Nonverbal communication is an integral part of our daily lives, yet it is so often left out of the discussion.

David Givens, who teaches at Gonzaga University, has dedicated the majority of his life to studying and understanding the hidden language of nonverbal communication. 

Givens has always been keenly aware of the nonverbal signals passed between people. As a child he recalled being uniquely observant of people. He was able to pick up on the details about a person and create a better understanding of their personality from it, he said. 

His knack for observing and understanding these personal details were further developed and utilized once he began studying anthropology at San Diego State University (SDSU).

“I knew at the end of the very first class that this was for me,” Givens said over the phone. 

He graduated with his Bachelor of Arts in anthropology from SDSU and continued his education at the University of Washington (UW), where he later received his doctorate in anthropology. Givens knew the field of anthropology was his life’s calling, but that didn’t make finding a job in the field any easier.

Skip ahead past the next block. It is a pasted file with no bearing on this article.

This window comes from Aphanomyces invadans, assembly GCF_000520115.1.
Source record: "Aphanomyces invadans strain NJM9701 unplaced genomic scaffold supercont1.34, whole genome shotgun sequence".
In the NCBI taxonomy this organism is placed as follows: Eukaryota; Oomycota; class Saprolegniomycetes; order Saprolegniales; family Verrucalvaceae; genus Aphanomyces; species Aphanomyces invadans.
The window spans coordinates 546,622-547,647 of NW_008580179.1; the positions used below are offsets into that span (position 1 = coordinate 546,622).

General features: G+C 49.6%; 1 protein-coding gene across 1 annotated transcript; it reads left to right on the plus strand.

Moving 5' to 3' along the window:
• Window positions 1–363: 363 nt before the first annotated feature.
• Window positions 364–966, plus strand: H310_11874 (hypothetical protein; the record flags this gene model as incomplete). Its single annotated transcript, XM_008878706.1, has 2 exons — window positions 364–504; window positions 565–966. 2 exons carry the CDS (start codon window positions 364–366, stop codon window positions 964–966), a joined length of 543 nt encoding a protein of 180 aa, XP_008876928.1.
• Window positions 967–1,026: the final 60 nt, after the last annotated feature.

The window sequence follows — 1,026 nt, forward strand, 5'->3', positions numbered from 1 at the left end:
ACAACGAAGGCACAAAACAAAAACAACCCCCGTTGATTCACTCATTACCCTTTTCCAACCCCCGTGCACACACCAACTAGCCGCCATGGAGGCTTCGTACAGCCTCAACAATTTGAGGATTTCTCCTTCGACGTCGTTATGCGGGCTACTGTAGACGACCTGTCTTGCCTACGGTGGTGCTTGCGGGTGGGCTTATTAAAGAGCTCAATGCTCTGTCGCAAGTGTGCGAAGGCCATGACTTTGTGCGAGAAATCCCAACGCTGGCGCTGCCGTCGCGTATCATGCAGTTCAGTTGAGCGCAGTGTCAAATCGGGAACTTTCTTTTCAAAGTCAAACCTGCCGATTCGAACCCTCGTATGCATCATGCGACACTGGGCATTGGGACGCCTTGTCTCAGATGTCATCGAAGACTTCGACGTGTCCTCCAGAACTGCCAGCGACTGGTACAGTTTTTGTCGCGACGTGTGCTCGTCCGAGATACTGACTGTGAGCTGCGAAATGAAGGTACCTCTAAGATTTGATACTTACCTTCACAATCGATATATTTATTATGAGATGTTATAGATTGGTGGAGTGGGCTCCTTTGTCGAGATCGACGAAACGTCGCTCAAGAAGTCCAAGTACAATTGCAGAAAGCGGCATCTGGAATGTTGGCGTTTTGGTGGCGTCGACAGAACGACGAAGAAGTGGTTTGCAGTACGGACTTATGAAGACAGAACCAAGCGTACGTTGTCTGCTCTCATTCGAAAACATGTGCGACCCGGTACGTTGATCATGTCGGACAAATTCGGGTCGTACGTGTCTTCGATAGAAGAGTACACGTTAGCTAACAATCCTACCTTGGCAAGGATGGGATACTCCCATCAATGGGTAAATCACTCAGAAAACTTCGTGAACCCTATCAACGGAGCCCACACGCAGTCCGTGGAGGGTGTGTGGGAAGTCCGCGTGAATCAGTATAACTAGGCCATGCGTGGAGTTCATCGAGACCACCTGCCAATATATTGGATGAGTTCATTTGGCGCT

After exhausting the job market in Seattle, he turned his focus elsewhere, and applied for a job at the American Anthropological Association (AAA) in Washington, D.C.

For 12 years he worked with the AAA, and during his time there he served as anthropologist in residence. 

“I worked with lobby groups to help raise money for research,” Givens said. “I was able to conduct my own research and advocate for anthropology in the press. I wrote numerous articles and journals throughout my time as well.” 

Looking back at his career Givens sees his time at the AAA as being an integral part in his journey to learning and understanding the human language and nonverbal communication. The tools he learned throughout his time there helped guide him to discover his true passions. 

After Givens left the corporate world, he embarked on his quest to better comprehend the reasons behind why people act and talk the way that they do. He said he wanted to make his research and his findings more widely accessible to everyone, and thus he created an online Center for Non-Verbal Studies. 

Throughout his time studying nonverbal communication, Givens has discovered so much about the unconscious mind and how and why humans communicate the way they do, he said. 

“Our brains have such well-equipped processing centers,” Givens said. “We often react without knowing why or have certain unexplainable feelings.”

Givens’ research lined up and compared numerous generations, and he’s found that millennials and Gen Z are much more reliant on verbal communication. With so much of their lives being online they often find it hard to “read” each other when interfacing in person.